2014 has brought about the 75th anniversary of Gone with the Wind, which has been met with much deserving fanfare. No doubt, Rhett Butler is who draws the majority of people into Clark Gable fandom these days.
But this year brings about another important film milestone: the 80th anniversary of It Happened One Night, the little-film-that-could, one of the greatest romantic comedies ever made and the first to win the Academy Award “grand slam”: Best Picture, Best Director, Best Actor, Best Actress and Best Screenplay. It is safe to say that if Clark had never played Rhett Butler, he would be remembered best for Peter Warne.
Director Frank Capra, one of the most renowned directors in the history of cinema, stated once that “a film about the making of It Happened One Night would have been much funnier than the picture itself.” I don’t know about that, but it sure would make a funny satire about movie making.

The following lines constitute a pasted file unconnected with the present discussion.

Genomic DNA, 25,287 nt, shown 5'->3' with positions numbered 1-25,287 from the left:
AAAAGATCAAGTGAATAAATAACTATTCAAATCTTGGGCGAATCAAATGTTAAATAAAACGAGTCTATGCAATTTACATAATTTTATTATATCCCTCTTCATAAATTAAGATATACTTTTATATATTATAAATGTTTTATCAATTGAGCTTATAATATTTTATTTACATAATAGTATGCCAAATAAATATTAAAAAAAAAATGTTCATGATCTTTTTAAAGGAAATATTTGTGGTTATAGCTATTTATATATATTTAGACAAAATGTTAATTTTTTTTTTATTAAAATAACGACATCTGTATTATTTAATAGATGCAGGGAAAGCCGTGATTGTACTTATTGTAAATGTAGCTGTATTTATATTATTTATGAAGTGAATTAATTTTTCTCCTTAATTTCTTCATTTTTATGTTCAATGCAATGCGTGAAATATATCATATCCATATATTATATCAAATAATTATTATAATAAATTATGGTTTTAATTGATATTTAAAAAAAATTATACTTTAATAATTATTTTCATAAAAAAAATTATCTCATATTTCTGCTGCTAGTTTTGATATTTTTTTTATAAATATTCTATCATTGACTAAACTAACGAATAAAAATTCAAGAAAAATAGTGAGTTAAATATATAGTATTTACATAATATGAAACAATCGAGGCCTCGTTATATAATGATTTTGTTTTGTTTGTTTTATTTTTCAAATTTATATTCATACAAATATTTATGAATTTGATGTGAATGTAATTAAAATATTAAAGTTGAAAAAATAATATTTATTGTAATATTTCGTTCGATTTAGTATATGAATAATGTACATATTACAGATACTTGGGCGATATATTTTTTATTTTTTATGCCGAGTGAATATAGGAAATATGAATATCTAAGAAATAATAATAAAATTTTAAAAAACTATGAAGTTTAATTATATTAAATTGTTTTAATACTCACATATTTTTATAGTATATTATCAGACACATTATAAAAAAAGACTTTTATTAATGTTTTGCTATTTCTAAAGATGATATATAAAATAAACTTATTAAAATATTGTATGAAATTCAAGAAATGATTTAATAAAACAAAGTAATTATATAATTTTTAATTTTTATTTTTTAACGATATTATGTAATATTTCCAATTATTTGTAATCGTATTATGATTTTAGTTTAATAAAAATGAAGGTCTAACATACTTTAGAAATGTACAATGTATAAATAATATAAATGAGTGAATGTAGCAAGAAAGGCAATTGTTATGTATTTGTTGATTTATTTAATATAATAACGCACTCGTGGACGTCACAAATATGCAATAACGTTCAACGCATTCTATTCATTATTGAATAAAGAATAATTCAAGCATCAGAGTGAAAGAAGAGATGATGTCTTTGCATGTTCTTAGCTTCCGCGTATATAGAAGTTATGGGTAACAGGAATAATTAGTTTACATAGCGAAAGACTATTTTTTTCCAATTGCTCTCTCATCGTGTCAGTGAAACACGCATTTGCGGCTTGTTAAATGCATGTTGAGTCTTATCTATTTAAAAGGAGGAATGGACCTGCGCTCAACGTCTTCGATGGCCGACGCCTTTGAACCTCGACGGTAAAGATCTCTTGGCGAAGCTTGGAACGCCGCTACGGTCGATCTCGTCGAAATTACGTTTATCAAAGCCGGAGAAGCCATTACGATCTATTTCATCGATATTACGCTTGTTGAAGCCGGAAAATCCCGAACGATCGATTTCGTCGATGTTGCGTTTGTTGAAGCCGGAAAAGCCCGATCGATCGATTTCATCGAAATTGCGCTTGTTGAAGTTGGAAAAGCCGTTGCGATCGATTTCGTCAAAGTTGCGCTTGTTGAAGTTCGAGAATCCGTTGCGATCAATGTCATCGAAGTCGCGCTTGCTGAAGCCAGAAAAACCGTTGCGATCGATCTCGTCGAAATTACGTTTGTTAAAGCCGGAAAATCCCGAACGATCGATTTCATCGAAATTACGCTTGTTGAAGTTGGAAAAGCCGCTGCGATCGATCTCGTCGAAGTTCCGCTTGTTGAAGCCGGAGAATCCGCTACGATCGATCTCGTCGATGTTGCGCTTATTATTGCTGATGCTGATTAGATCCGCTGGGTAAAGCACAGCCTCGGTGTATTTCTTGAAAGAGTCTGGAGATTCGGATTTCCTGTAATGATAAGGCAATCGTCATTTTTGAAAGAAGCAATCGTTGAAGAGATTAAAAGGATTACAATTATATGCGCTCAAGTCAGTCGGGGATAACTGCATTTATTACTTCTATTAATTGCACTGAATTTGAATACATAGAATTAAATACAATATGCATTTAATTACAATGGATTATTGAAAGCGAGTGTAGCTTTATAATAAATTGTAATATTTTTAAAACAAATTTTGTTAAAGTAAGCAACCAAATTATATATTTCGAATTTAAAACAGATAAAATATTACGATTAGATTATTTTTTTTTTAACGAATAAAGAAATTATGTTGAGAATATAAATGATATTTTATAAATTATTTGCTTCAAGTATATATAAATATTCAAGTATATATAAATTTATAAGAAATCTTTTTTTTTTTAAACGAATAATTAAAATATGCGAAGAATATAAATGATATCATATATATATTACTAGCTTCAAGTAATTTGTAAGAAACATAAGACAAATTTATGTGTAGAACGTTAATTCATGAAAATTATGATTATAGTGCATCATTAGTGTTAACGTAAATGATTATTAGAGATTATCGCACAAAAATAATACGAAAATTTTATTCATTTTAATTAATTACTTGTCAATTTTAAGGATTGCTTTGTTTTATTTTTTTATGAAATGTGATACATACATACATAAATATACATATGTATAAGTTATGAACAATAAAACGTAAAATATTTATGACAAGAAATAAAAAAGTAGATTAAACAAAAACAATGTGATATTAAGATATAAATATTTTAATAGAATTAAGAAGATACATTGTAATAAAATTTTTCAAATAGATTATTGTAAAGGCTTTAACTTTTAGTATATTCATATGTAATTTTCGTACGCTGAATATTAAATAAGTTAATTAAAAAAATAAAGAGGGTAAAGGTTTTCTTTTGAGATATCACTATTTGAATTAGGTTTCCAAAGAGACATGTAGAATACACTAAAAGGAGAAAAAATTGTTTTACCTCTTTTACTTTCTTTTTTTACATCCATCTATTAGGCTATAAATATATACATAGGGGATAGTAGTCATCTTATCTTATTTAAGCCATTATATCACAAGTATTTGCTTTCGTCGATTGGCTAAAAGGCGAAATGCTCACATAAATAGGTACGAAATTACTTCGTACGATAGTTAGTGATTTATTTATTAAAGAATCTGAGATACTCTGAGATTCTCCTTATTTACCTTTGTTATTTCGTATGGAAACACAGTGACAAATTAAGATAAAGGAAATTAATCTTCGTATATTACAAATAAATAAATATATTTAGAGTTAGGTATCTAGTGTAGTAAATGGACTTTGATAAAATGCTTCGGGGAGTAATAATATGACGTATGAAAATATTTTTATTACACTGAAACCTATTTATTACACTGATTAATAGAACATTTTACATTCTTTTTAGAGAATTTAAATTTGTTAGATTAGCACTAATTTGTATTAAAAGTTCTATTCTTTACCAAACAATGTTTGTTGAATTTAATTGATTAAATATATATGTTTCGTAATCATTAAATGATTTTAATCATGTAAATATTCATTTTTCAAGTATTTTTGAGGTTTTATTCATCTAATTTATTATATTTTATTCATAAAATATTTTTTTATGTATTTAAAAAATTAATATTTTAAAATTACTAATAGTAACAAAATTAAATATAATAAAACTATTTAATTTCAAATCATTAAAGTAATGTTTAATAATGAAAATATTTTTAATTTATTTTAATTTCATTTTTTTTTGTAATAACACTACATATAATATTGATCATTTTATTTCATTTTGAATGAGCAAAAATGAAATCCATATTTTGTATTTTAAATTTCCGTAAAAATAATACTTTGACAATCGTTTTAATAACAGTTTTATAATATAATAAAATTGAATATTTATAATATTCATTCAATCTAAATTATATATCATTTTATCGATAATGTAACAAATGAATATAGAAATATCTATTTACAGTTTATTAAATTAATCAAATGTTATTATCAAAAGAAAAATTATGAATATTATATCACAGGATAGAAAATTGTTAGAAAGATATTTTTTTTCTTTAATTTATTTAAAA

It Happened One Night started out as a magazine short story called “Night Bus” that was bought by the lowly, “poverty row” Columbia Pictures for a mere $5,000. Capra, not yet at the top of his game and known mostly at that time for the pre-code dramas he made starring Barbara Stanwyck, was not pleased about being assigned to direct this little bus film and argued with studio head Harry Cohn about it. He went off to Palm Springs with screenwriter Robert Riskin to try and squeeze some magic out of a tired old bus story.